The Future looks bright but Canada doesn't

Lisa Monaco has been nominated as the Democratic replacement for Richard Donoghue as Deputy Attorney General.  With extensive experience in national security, counter-terrorism, extradition and hostage negotiation, and cyber espionage, she appears an ideal candidate for the position.  When asked about the request for Meng Wanzhou's extradition, she immediately said (12 Dec. 2018) what no Canadian politician, civil servant, or journalist dared to say then or since about the politics of extradition:  “I think as a matter of law Trump could direct the Justice Department to drop the prosecution that is the basis of the extradition request.”  In Canada, "as a matter of law," extradition is a political decision:  a simple truth which cannot be spoken, no matter what the cost.

Ms. Monaco went on to say that she didn't think it was a good idea for Trump to interfere.  Fair enough, but she immediately established what the law permitted.  In Canada, it took two years for CBC to give former Supreme Court Justice and UN High Commissioner for Human Rights, Louise Arbour a platform to explain that "as a matter of law," in Canada, Meng's arrest and potential extradition was a political decision.  Canadians just didn't get what she was explaining.  Knowing and following the law in Canada, as Arbour was recommending, was interpreted as advocating an illegal exchange of hostages.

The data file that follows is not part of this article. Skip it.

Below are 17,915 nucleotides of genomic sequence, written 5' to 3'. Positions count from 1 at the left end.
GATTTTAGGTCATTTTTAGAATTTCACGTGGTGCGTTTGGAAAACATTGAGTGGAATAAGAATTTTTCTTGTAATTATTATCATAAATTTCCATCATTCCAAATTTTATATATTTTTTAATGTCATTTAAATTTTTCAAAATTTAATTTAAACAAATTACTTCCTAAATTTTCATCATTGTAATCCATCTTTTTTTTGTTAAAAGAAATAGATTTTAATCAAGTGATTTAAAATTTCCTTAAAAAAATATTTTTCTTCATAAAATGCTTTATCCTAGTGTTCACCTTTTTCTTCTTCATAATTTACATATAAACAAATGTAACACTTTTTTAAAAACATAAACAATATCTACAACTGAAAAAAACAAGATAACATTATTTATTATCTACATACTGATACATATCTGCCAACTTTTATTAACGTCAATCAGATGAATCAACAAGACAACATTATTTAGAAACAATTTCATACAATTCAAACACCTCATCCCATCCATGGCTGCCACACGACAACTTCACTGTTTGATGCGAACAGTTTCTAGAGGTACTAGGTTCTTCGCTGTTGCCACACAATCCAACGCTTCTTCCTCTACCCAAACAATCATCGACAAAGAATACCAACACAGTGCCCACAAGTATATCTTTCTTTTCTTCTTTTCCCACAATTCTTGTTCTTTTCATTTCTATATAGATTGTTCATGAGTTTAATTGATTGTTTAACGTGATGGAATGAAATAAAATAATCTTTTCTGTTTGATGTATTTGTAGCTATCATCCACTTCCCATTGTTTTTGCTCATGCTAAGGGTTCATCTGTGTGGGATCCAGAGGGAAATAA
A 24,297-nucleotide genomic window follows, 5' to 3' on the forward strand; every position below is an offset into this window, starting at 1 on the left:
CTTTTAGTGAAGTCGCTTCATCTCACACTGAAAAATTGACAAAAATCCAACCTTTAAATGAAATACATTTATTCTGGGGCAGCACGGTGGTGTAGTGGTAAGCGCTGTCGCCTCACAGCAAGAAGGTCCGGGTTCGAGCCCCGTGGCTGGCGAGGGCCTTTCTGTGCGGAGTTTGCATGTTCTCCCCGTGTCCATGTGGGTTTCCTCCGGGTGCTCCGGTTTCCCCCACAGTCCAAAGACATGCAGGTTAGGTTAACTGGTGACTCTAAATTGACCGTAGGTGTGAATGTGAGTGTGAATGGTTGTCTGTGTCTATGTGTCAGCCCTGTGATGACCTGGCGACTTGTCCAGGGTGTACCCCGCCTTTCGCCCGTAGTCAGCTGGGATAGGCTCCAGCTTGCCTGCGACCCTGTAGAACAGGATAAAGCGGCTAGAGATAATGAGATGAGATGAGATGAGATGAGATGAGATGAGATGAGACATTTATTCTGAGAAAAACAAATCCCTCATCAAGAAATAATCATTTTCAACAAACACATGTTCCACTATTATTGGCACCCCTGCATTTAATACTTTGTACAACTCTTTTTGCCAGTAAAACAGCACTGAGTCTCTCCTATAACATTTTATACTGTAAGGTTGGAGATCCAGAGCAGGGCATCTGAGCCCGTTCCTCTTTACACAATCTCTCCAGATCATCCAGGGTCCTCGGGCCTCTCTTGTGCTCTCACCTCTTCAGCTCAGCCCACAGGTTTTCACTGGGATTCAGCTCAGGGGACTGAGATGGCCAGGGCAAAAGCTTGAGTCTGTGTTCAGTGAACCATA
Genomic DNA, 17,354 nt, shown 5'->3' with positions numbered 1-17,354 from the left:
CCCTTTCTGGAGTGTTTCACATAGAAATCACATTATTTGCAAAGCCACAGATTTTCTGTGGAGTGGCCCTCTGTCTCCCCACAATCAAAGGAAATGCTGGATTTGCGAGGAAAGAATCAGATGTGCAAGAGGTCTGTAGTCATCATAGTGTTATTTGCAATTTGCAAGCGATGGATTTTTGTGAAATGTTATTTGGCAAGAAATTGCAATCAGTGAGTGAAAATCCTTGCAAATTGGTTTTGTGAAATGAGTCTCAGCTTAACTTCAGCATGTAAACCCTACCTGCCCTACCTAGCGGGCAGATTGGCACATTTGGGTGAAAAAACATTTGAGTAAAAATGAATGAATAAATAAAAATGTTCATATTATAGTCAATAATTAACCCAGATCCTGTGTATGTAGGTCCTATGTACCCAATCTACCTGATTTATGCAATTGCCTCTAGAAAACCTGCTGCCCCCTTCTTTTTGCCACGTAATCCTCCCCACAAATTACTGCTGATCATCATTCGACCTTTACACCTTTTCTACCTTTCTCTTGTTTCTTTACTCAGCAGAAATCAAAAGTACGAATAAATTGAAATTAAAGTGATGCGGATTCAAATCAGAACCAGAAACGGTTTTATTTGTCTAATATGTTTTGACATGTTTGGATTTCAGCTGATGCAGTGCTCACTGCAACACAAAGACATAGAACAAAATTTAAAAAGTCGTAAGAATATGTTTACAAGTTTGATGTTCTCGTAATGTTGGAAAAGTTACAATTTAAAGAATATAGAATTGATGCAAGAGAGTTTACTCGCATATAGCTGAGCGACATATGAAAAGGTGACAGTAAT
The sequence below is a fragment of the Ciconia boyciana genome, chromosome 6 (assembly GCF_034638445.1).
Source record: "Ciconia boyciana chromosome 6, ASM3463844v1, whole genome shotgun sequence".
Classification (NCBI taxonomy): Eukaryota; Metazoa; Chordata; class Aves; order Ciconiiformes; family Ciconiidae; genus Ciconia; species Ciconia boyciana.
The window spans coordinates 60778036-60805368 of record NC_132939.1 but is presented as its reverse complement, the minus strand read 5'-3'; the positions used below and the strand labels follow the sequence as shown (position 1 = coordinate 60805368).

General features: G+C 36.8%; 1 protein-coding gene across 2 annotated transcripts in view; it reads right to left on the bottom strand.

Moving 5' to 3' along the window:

The Cabal is gone, but Canadian "justice" plods on

The cabal of American anti-China super-hawks (John Bolton, Steve Bannon, and Richard Donghue), who concocted the Meng arrest and extradition request, are all gone.  The Canadian judicial bureaucracy plods on without considering whether, in view of all the circumstances,  the original extradition request was fair and just, because this is a question which only the Canadian Minister of Justice can, by law, decide.

Is the Biden administration hoping that Canada will show some backbone?

The first meeting of the Biden administration's foreign affairs team with their Chinese counterparts did not go well.  However, the USA and China have reportedly made some progress on climate talks.  The new US administration has signalled interest in a return to the Iran-USA nuclear treaty and the lifting of sanctions--the underlying basis for the accusations of "bank fraud" against Meng.  

Canada's releasing Meng would likely dovetail with current trends in the Biden White House while ridding the US administration of a needless obstacle in negotiations with China--not to mention being beneficial to imprisoned Canadians.  The problem is:  how does the Liberal government walk back the all-too-obvious, bald-faced lie that extradition is a judicial, non-political decision, which they have been repeating for two and a half years, while the Conservatives are grandstanding with hyperbolic anti-China rhetoric?



 

Saturday, 10 April 2021

World War III: Will History Record that Jody Wilson-Raybould Was the Canadian Gavrilo Princip?

 "If I listened to John Bolton, we would have had world war six by now!"

                                                        Donald Trump, President of the USA

Homo Sapiens?  Are we?

When Yuval Noah Harari speculated in Sapiens:  A Brief History of Humankind, rather off-handedly, that the human species was unlikely to be around for another thousand years, I thought he was exaggerating.  These days, I'm not so sure.  One thousand years is beginning to sound optimistic.